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Publication numberUS5083326 A
Publication typeGrant
Application numberUS 07/353,593
Publication dateJan 28, 1992
Filing dateMay 18, 1989
Priority dateMay 18, 1989
Fee statusLapsed
Publication number07353593, 353593, US 5083326 A, US 5083326A, US-A-5083326, US5083326 A, US5083326A
InventorsCharles E. Casebier, III
Original AssigneeCasebier Iii Charles E
Export CitationBiBTeX, EndNote, RefMan
External Links: USPTO, USPTO Assignment, Espacenet
Apparatus for protecting against expansion of freezing water
US 5083326 A
Abstract
Disclosed is an apparatus for protecting a swimming pool against damage due to forces created as water in the pool freezes and expands. The apparatus includes a hull that floats on the surface of the water and compresses as the water freezes and expands. A pair of straps attach the hull to a pair of bean bags to keep the float in a selected position near the side of the pool. The hull has a pair of side members and a pair of end members, forming a watertight hull. The side members are connected together along a common edge to form a V-shaped cross section. A plurality of weights are located in a semicircular slot along the common edge to keep the common edge downward in the water.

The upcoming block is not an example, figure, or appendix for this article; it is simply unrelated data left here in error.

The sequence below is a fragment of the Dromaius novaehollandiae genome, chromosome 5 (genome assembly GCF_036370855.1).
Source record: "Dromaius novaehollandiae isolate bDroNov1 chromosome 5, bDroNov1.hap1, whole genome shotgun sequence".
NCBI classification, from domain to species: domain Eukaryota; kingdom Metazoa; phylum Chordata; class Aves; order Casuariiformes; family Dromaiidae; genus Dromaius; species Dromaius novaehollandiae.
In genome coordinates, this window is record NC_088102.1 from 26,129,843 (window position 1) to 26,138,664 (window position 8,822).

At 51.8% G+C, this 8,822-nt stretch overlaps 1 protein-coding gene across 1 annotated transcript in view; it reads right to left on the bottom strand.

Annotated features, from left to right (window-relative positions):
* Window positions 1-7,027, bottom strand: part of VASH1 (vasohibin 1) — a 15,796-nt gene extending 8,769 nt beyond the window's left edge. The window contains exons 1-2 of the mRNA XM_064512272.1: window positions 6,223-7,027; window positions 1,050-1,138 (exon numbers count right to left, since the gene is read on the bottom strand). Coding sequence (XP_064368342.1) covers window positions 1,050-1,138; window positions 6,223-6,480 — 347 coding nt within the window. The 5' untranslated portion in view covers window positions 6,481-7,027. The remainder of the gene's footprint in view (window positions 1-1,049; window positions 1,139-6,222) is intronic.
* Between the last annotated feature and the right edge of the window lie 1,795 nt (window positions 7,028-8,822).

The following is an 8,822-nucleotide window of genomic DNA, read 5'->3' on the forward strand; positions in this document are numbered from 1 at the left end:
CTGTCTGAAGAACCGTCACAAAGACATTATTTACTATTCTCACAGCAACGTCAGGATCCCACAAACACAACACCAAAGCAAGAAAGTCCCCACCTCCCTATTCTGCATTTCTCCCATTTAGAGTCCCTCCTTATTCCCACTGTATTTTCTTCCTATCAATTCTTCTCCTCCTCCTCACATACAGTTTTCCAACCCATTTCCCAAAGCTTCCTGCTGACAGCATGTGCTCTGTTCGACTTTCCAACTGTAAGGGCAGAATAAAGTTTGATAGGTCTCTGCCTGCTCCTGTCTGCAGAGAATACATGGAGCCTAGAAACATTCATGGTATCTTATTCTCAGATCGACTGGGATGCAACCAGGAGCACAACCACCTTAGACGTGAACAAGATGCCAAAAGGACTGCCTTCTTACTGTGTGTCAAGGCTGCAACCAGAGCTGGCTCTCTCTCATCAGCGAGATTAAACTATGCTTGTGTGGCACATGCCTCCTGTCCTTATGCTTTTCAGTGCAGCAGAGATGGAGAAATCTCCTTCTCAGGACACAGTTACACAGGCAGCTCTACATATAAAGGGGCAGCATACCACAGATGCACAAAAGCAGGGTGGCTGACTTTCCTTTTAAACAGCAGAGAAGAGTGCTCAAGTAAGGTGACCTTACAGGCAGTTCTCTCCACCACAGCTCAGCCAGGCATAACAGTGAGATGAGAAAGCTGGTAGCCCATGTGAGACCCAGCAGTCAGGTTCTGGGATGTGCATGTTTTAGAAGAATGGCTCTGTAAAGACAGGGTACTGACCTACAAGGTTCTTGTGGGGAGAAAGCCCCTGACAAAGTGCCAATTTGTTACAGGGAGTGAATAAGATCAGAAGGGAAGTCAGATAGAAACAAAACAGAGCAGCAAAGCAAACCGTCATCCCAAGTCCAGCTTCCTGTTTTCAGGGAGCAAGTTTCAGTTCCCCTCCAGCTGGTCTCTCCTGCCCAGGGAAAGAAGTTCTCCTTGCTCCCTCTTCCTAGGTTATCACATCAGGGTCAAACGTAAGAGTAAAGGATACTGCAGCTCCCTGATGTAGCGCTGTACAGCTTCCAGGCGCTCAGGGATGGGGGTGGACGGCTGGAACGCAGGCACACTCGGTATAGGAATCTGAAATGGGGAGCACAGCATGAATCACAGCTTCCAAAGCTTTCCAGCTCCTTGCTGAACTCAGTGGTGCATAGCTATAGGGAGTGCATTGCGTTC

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Claims(8)
I claim:
1. An apparatus for protecting a swimming pool having sides against damage due to water expansion as water in the pool freezes, comprising:
a pair of rectangular side members, connected together along a common edge to form a V-shaped cross section, wherein the side members compress toward one another as the water freezes and expands;
a pair of end members, each end member being attached to one end of the side members to form a watertight hull; and
a weight located within a semi-circular slot along the common edge of the side members for keeping the common edge of the side members downward in the water.
2. An apparatus as recited in claim 1, further comprising:
a strap attached to one of the side members; and
a weighted bag attached to the strap for securing the strap to a selected position on one side of the pool.
3. An apparatus as defined in claim 2, wherein the weighted bag is a bean bag.
4. An apparatus as defined in claim 2, wherein the strap is attached to the side member by means of a hook and a fiber connector.
5. An apparatus for absorbing forces due to water expansion as water in a container freezes, comprising:
a pair of side members connected together along a common edge to form a V-shaped cross section;
a pair of end members, each end member being connected to one end of the side members to form a hull;
a weight attached within a semi-circular slot along the common edge of the side members to keep the common edge of the side members downward in the water;
a strap attached to the hull; and